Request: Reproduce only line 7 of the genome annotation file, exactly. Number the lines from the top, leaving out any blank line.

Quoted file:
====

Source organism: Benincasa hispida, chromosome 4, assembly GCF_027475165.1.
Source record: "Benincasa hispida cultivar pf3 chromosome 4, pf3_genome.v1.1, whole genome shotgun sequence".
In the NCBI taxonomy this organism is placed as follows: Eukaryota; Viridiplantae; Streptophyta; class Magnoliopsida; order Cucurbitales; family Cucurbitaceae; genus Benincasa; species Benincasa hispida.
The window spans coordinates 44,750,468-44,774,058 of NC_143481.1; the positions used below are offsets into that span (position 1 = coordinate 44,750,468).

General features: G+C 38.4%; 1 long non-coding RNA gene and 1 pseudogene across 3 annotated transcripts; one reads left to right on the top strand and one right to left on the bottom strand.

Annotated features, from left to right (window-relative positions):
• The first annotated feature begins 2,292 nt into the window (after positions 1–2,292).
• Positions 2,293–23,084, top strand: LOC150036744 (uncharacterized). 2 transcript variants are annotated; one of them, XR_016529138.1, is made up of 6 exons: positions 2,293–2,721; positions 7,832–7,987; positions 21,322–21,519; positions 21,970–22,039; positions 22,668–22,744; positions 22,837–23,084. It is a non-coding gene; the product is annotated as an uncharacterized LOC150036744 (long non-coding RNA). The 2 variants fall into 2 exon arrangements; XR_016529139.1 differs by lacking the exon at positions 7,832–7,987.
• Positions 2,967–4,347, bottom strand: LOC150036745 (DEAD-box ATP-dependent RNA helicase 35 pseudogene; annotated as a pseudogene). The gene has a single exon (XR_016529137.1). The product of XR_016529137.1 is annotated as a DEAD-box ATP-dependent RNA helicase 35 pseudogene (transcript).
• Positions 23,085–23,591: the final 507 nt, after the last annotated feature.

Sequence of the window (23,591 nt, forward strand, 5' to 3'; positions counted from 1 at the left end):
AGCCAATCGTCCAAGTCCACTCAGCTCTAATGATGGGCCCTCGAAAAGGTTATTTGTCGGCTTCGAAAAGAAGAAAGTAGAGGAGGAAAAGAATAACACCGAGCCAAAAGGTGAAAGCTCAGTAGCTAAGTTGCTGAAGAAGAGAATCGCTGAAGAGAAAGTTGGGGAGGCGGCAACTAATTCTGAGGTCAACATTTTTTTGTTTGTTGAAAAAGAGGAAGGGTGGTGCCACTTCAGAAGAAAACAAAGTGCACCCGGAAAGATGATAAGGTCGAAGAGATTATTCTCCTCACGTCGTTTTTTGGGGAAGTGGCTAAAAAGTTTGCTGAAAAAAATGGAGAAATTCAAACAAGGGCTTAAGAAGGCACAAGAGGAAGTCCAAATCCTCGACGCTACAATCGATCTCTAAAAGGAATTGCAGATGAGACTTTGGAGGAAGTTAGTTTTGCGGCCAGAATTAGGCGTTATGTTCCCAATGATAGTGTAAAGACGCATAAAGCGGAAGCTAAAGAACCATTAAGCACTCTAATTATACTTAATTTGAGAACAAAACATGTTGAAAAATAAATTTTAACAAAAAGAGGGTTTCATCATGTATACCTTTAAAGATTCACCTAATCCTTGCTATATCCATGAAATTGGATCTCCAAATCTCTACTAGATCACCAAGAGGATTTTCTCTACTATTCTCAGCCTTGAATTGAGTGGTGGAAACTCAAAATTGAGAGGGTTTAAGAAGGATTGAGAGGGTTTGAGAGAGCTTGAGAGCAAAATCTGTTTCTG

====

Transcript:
• The first annotated feature begins 2,292 nt into the window (after positions 1–2,292).